I've been thinking about this a lot. What is savvy? What does it mean to be doing Parelli? A few specific events at the barn have triggered this thought process. Unfortunately I've not been able to work through it until now.
According to the Parelli's, you know you're doing Parelli when: you put the relationship first, develop in four savvies and commit yourself to never ending self improvement. Simple enough. So is the flip side true? If you don't put the relationship first, you are not doing Parelli. If you are not commited to self-improvement, you are not doing Parelli.
Pat defines savvy as "knowing where to be, when to be, why to be and what to do when you get there." He doesn't say anything about tasks or strings or certificates.
I board at a small barn but we have an arena that is used by more than just boarders. Almost all of them have some level of participation in the Parelli program - from curiosity to enthusiasm to dedicated study. There are two people, in particular, who's comments and actions have prompted this train of thought.
First, I was having a discussion with a L3 graduate about a local trainer. Though the trainer is not terribly normal, neither is he very natural. He has good timing but over-faces the horse and does not understand the value of rapport. He pushed a colt so hard he jumped some very high gates. In watching a video of the trainer, the L3 graduate made the comment "I'd send a horse to him." My reply, "I wouldn't." The L3 graduate further commented, "No, he's not great but he's better than most of what's around here, especially for the price." My reply, "Then I'd save up and send my horse off to someone else."
Second, someone at the barn was discussing trail riding. This person doesn't like riding around the barn because the horse acts "like an idiot." This person prefers to haul off the property because then the horse has to behave. This person is trying to take this horse through the program and is supposedly concerned with the horse's confidence and connection.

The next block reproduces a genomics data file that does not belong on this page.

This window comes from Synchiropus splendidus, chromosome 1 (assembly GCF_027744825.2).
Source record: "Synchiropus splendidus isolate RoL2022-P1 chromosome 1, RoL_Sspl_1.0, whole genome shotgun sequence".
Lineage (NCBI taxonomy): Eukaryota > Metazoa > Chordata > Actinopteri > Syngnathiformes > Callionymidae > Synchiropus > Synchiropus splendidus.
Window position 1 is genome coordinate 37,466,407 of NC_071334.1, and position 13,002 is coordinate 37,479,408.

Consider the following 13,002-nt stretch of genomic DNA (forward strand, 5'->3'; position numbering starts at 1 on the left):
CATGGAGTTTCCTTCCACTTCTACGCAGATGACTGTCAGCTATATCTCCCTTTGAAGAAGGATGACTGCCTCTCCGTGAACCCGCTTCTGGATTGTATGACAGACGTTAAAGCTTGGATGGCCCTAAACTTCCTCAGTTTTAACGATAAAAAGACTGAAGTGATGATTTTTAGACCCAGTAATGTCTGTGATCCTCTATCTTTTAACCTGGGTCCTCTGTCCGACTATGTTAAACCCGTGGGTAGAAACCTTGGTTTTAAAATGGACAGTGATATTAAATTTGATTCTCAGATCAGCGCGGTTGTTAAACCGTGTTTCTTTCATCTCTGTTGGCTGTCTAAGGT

I guess I just don't understand. How can you graduate L3 and still be willing to send a horse to a trainer who could push that horse so hard? How can you be concerned with your horse's confidence and not realize how you push that horse through thresholds? Where is the savvy?
I know I've made tons of mistakes with Cricket. There are times I get mad at her. Like when she forcefully pushed my $3,000 saddle off the arena wall, into the aisle way. I don't always remember to start slow and allow her time to engage mentally before I push her to engage physically. I have so much room for improvement in my riding and I know I'm the main thing holding her back. And even though I forget sometimes, there is nothing more important than how she feels about being with me. If she won't catch me, I take care of the rapport. If she gets worried, I take care of her confidence. When she lets me know she's not okay with something, we slow it down until she is okay.
I want my green string. But not just as a token of "time put in." I want it to mean something. I want to know that it is a milestone in this incredible journey. I want it to belong to Cricket as much as it belongs to me. I want to get there with her, not dragging her kicking and bucking.
Savvy is not measured by strings, certificates or tasks checked off on a list. It is measured in the eyes and heart of my horse.